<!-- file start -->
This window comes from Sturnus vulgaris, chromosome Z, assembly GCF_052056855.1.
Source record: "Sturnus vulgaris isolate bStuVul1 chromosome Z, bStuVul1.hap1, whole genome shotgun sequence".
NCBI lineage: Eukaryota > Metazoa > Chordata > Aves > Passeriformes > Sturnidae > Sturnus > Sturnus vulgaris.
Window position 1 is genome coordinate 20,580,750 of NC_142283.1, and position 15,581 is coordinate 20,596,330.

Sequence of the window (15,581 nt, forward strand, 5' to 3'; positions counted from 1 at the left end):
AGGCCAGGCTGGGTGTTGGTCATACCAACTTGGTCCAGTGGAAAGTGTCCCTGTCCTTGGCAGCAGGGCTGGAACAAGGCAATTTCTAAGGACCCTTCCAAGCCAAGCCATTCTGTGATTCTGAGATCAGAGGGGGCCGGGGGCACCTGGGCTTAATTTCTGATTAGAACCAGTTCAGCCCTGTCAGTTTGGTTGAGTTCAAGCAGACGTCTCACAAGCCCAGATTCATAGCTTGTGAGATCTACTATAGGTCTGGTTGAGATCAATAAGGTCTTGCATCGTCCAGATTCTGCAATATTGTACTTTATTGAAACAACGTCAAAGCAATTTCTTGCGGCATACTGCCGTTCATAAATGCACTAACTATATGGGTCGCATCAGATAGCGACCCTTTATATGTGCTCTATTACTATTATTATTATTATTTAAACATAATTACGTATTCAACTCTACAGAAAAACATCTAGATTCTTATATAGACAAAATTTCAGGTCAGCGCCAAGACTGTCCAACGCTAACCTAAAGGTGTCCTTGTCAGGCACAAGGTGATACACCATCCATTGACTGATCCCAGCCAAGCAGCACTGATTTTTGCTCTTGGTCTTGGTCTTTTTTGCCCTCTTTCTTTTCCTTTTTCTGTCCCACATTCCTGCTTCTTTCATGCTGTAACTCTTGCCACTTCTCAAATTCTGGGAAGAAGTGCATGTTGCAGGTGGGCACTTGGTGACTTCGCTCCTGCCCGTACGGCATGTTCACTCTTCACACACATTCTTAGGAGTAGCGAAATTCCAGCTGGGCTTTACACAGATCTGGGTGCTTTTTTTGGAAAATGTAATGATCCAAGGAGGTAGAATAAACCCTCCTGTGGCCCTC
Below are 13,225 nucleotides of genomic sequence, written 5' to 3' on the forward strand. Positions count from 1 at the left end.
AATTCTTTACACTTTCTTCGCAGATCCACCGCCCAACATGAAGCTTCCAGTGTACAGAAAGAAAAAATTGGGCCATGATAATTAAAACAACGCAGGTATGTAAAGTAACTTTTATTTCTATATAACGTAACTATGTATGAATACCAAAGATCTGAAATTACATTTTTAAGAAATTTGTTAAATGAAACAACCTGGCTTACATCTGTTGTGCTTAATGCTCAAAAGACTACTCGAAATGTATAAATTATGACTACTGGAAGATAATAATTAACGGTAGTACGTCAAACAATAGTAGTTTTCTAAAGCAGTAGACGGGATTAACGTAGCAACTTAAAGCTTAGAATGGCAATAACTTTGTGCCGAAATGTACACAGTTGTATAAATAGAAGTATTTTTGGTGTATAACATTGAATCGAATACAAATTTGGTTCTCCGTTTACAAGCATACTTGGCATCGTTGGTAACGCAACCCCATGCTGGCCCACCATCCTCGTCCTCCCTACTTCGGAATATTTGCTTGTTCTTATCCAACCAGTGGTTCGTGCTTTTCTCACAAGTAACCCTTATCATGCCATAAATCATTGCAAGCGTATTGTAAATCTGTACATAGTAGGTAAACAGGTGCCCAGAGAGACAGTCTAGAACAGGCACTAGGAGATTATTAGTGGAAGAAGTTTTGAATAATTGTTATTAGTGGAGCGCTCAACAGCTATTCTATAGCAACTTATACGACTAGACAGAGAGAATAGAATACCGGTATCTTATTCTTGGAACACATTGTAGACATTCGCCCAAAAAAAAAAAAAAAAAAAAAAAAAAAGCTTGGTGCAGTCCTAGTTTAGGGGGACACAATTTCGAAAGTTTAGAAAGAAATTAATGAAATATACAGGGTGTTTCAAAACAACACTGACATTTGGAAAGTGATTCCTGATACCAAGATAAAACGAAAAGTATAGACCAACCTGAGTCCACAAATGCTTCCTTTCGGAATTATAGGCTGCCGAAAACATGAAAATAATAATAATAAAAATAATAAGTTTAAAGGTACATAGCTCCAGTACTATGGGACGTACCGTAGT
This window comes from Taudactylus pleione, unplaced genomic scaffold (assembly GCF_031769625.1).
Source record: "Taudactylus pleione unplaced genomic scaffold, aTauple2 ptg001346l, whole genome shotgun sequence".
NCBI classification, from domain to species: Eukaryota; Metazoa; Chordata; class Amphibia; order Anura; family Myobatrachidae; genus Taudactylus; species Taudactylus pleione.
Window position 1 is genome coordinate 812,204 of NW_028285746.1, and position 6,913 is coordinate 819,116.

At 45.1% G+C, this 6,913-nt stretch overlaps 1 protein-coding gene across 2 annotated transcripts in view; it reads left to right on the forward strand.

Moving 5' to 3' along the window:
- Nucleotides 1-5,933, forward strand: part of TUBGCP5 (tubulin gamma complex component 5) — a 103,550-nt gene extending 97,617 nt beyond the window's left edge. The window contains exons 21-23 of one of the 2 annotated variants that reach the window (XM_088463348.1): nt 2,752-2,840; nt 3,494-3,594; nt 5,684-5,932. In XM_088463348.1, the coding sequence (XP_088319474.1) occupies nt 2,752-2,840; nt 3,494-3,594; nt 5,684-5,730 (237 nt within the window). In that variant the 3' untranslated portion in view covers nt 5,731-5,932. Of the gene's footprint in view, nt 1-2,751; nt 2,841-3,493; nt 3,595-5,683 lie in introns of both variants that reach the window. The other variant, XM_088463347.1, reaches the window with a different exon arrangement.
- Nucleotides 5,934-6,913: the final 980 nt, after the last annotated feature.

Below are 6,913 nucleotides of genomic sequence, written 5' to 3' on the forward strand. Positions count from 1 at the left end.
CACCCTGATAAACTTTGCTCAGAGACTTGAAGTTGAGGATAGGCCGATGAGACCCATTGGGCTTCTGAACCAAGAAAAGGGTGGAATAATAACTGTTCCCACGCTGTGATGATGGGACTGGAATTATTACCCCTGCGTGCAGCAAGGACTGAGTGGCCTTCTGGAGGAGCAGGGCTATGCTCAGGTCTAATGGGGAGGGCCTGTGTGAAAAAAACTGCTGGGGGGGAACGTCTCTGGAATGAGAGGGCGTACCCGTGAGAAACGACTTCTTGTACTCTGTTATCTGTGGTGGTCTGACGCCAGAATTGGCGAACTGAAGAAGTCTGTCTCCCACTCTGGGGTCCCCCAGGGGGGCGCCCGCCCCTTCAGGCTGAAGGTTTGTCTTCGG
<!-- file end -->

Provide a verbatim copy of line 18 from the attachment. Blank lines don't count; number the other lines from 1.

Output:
CACCCTGATAAACTTTGCTCAGAGACTTGAAGTTGAGGATAGGCCGATGAGACCCATTGGGCTTCTGAACCAAGAAAAGGGTGGAATAATAACTGTTCCCACGCTGTGATGATGGGACTGGAATTATTACCCCTGCGTGCAGCAAGGACTGAGTGGCCTTCTGGAGGAGCAGGGCTATGCTCAGGTCTAATGGGGAGGGCCTGTGTGAAAAAAACTGCTGGGGGGGAACGTCTCTGGAATGAGAGGGCGTACCCGTGAGAAACGACTTCTTGTACTCTGTTATCTGTGGTGGTCTGACGCCAGAATTGGCGAACTGAAGAAGTCTGTCTCCCACTCTGGGGTCCCCCAGGGGGGCGCCCGCCCCTTCAGGCTGAAGGTTTGTCTTCGG